Translated as “the ninth day of the month of Av,” Tisha B’Av marks the destruction of the two great Temples that once stood in Jerusalem, and over time it has come to mourn many of the tragedies which have befallen the Jewish people. Tisha B’Av embodies our collective history and struggles, and it is one of the most challenging days on the Jewish calendar. Tisha B’Av is a day of mourning.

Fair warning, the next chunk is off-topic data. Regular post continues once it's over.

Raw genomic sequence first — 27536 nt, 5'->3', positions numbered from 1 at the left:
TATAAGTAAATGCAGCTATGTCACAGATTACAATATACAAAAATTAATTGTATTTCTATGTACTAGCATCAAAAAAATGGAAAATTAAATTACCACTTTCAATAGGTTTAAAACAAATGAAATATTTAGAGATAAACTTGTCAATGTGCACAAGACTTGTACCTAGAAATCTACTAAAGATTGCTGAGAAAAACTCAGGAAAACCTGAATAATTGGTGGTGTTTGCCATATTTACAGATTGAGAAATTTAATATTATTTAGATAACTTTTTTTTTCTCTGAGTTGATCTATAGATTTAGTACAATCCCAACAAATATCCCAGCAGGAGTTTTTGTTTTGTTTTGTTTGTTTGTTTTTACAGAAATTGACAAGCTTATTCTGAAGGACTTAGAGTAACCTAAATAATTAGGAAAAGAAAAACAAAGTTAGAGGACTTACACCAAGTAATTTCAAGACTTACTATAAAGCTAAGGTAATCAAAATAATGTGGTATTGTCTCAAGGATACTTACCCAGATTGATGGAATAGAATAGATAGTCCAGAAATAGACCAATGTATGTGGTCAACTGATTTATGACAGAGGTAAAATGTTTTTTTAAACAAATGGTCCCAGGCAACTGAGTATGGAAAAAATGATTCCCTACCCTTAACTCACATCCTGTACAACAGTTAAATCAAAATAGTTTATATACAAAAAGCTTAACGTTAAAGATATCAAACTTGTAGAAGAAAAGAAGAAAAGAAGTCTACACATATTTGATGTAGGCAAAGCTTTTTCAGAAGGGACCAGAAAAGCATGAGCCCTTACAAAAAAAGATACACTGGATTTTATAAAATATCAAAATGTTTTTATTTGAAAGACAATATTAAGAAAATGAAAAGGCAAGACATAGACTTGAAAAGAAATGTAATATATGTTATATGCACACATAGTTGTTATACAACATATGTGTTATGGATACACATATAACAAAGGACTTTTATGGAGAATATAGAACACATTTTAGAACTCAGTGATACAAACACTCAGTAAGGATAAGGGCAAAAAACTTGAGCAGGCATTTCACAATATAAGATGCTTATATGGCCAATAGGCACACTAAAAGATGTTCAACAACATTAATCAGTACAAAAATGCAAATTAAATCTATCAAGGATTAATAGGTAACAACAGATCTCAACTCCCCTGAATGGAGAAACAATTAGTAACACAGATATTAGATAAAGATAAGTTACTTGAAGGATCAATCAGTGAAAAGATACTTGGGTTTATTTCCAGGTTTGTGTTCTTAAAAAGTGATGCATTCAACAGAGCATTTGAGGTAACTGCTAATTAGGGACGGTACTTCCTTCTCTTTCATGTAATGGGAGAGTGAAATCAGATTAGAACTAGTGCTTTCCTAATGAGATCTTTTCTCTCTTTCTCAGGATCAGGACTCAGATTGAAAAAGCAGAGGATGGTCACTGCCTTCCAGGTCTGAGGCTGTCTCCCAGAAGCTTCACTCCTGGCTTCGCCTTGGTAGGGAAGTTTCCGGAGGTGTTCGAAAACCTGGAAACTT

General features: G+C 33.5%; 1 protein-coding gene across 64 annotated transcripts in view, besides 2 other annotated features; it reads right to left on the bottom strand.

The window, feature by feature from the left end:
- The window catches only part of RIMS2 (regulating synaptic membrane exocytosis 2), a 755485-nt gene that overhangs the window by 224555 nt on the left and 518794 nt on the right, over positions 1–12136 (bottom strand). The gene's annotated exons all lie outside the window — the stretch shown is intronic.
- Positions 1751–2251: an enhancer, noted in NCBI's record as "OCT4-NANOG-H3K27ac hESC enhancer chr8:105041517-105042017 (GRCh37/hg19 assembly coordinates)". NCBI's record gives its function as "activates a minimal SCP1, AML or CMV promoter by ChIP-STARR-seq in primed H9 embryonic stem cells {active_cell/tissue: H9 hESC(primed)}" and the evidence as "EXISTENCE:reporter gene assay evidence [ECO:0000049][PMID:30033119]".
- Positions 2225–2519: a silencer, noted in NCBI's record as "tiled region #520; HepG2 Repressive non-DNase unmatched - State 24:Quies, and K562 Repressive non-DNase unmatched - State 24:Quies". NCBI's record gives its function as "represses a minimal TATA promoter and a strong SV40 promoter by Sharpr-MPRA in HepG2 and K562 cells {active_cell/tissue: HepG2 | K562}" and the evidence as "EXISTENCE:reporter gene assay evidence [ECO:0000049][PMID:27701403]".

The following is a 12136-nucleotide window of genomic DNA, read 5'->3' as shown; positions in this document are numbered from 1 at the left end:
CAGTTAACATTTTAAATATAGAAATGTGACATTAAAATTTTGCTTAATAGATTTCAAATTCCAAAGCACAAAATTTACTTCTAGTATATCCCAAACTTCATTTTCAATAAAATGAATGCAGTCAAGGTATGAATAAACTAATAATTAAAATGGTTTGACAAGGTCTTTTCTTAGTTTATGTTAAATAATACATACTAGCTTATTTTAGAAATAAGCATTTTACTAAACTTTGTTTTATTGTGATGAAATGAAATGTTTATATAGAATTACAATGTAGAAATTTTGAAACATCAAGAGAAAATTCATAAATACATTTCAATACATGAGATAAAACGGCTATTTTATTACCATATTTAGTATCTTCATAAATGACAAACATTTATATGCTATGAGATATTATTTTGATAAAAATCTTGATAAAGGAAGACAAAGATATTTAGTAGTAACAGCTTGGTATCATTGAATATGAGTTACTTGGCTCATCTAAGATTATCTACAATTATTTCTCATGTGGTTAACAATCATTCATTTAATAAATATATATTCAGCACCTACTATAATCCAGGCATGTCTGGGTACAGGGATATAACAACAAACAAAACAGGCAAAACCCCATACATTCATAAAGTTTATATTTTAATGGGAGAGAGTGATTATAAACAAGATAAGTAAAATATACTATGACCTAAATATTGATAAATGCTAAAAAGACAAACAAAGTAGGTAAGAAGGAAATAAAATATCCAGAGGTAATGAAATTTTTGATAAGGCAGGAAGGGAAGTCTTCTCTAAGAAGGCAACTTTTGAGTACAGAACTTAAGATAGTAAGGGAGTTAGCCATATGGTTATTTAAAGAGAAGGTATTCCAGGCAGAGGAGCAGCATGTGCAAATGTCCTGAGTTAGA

On the eve of Tisha B’Av, we read the book of Eicha (Lamentations). It begins, “how lonely sits the city once full of people,” bearing witness to the destruction of the Temple and the exile from Jerusalem. But remembering alone is not enough. Jewish tradition tells us to observe Tisha B’Av by removing the amenities that provide us comfort and make up our daily lives and instructs us to fast, sit on the floor (a traditional sign of mourning), and to refrain from bathing, beautifying or applying cosmetics. These practices express collective mourning and remind us, once again, of what was and still is greater than ourselves.